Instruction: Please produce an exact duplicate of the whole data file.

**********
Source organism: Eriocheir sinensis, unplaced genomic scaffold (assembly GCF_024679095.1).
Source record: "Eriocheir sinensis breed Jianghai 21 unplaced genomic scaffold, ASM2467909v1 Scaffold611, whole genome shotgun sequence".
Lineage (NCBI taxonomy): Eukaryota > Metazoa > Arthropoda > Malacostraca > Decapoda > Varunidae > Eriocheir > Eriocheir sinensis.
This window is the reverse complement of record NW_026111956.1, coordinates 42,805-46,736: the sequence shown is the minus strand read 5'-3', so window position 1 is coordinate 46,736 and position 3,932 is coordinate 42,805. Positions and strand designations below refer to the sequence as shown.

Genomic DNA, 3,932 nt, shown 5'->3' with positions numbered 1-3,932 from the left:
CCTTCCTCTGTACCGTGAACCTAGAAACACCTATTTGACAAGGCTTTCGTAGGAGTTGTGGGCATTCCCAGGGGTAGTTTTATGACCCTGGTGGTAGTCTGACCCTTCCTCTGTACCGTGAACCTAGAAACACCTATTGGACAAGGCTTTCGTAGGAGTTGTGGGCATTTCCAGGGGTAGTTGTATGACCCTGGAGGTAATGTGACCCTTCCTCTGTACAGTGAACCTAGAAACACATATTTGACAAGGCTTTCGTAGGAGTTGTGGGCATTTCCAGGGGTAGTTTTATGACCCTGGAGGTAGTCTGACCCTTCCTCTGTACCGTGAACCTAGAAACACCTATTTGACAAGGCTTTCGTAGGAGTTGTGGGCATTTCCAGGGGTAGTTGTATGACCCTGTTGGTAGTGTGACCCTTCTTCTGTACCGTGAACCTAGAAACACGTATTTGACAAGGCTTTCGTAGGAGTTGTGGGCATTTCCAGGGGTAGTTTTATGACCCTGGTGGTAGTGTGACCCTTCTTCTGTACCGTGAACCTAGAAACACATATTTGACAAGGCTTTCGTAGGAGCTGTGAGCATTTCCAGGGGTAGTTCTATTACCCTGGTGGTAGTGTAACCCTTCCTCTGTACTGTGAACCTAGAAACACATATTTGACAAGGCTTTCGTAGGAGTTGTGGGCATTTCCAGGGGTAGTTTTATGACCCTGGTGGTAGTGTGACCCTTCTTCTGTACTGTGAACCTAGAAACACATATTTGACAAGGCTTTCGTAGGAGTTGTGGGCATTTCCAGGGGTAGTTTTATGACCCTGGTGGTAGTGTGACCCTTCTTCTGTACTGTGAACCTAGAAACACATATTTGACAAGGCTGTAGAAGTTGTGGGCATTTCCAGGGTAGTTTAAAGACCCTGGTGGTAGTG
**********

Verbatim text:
Source organism: Eriocheir sinensis, unplaced genomic scaffold (assembly GCF_024679095.1).
Source record: "Eriocheir sinensis breed Jianghai 21 unplaced genomic scaffold, ASM2467909v1 Scaffold611, whole genome shotgun sequence".
Lineage (NCBI taxonomy): Eukaryota > Metazoa > Arthropoda > Malacostraca > Decapoda > Varunidae > Eriocheir > Eriocheir sinensis.
This window is the reverse complement of record NW_026111956.1, coordinates 42,805-46,736: the sequence shown is the minus strand read 5'-3', so window position 1 is coordinate 46,736 and position 3,932 is coordinate 42,805. Positions and strand designations below refer to the sequence as shown.

Genomic DNA, 3,932 nt, shown 5'->3' with positions numbered 1-3,932 from the left:
CCTTCCTCTGTACCGTGAACCTAGAAACACCTATTTGACAAGGCTTTCGTAGGAGTTGTGGGCATTCCCAGGGGTAGTTTTATGACCCTGGTGGTAGTCTGACCCTTCCTCTGTACCGTGAACCTAGAAACACCTATTGGACAAGGCTTTCGTAGGAGTTGTGGGCATTTCCAGGGGTAGTTGTATGACCCTGGAGGTAATGTGACCCTTCCTCTGTACAGTGAACCTAGAAACACATATTTGACAAGGCTTTCGTAGGAGTTGTGGGCATTTCCAGGGGTAGTTTTATGACCCTGGAGGTAGTCTGACCCTTCCTCTGTACCGTGAACCTAGAAACACCTATTTGACAAGGCTTTCGTAGGAGTTGTGGGCATTTCCAGGGGTAGTTGTATGACCCTGTTGGTAGTGTGACCCTTCTTCTGTACCGTGAACCTAGAAACACGTATTTGACAAGGCTTTCGTAGGAGTTGTGGGCATTTCCAGGGGTAGTTTTATGACCCTGGTGGTAGTGTGACCCTTCTTCTGTACCGTGAACCTAGAAACACATATTTGACAAGGCTTTCGTAGGAGCTGTGAGCATTTCCAGGGGTAGTTCTATTACCCTGGTGGTAGTGTAACCCTTCCTCTGTACTGTGAACCTAGAAACACATATTTGACAAGGCTTTCGTAGGAGTTGTGGGCATTTCCAGGGGTAGTTTTATGACCCTGGTGGTAGTGTGACCCTTCTTCTGTACTGTGAACCTAGAAACACATATTTGACAAGGCTTTCGTAGGAGTTGTGGGCATTTCCAGGGGTAGTTTTATGACCCTGGTGGTAGTGTGACCCTTCTTCTGTACTGTGAACCTAGAAACACATATTTGACAAGGCTGTAGAAGTTGTGGGCATTTCCAGGGTAGTTTAAAGACCCTGGTGGTAGTG